When you join a university, your knowledge expands every day. You may learn how to use a washing machine or cook different cuisines. But you will also acquire a new way of thinking, or perhaps how to communicate in a foreign language. Then there are the university’s facilities, such as libraries, cafes and sports clubs that can help to bring you together with your peers and make your time more interesting and fulfilling.
But how does student life differ from institution to institution? Parents looking back at their university days are often astonished at the luxuries that their children enjoy, such as ensuite bathrooms and flatscreen TVs. But these come at a price: students leave college with huge living cost debts that they will pay back over the rest of their lives.
So how can you find a university that will be the best fit for you? One way is to visit campuses in person, but that’s not always possible. Another is to read U-Multirank, which analyses universities across many different criteria and gives you a more accurate picture of what life will be like. This is particularly useful when choosing a university abroad, as you will be unable to tour the campus and see its facilities first-hand.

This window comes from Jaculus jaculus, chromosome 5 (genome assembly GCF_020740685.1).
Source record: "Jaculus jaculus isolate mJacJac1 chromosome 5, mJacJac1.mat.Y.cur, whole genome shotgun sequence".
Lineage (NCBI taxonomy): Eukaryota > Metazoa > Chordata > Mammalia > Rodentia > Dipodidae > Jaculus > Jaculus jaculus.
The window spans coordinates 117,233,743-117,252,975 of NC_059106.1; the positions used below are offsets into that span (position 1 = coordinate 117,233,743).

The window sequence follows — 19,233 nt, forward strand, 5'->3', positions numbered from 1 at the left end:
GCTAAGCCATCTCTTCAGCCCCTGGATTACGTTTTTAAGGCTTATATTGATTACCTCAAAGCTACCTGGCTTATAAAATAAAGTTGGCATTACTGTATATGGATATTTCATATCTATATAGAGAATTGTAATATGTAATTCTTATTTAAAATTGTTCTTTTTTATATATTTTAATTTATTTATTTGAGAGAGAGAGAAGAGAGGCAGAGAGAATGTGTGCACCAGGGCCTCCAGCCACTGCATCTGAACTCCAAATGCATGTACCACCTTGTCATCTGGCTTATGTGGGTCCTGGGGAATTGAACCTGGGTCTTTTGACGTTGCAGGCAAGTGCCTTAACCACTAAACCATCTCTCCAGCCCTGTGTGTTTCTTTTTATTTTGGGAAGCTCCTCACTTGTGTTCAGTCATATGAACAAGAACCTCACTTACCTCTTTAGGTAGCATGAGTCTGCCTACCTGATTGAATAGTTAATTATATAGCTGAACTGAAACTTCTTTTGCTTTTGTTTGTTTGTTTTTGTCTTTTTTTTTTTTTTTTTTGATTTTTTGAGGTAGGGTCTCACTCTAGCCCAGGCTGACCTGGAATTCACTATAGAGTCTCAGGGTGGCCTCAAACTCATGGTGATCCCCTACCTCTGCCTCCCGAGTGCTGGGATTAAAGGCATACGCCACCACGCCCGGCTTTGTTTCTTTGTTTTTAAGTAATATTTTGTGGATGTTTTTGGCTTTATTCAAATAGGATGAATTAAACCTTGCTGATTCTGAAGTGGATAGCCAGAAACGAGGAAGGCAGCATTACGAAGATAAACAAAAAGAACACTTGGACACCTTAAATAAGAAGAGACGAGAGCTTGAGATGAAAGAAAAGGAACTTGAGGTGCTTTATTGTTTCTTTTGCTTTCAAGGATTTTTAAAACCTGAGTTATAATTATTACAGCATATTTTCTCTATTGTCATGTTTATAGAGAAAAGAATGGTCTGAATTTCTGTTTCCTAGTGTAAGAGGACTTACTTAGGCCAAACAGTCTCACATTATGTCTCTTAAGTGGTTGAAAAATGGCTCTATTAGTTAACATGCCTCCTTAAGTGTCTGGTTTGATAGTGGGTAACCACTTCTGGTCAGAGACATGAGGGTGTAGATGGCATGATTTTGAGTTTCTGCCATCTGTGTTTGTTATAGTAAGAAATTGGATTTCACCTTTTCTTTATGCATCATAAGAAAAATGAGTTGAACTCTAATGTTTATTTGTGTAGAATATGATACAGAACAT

U-Multirank analyses more than 60 data points to give you a fuller picture of what a university offers. You will get information on everything from the quality of teachers and facilities to its location and cultural diversity. You can also compare tuition fees and the number of students per lecture, and you will be able to see how much extra-curricular activities are offered.
The size of a campus is important, too, because it can affect how easy it is to socialize. Larger institutions can feel crowded and overwhelming, while smaller ones can be friendly and close-knit. It is also worth considering what type of teaching is on offer – for example, some colleges specialise in subjects such as engineering or medicine and have narrow curricula. Others are more generalist, offering a broad range of subjects and allowing students to choose their own majors.
This is why it’s so important to understand what your chosen university has to offer before you sign on the dotted line. For instance, a university situated near a naval port may be the ideal choice for students with seafaring leanings, as is Portsmouth’s University on Portsea Island, the UK’s only island university. Its historic dockyard is home to Lord Nelson’s flagship HMS Victory and has a wealth of maritime history to inspire and educate.
Other universities have cutting-edge research projects, such as the Lovell Telescope at Jodrell Bank Observatory in Cheshire, which enables scientists to track the movements of stars and other cosmic objects. Such projects will have a direct impact on the world in which we live, from the study of climate change to the development of cancer drugs. In an increasingly competitive marketplace, it is more important than ever for a university to stand out from its competitors and show that it can deliver what today’s students really want.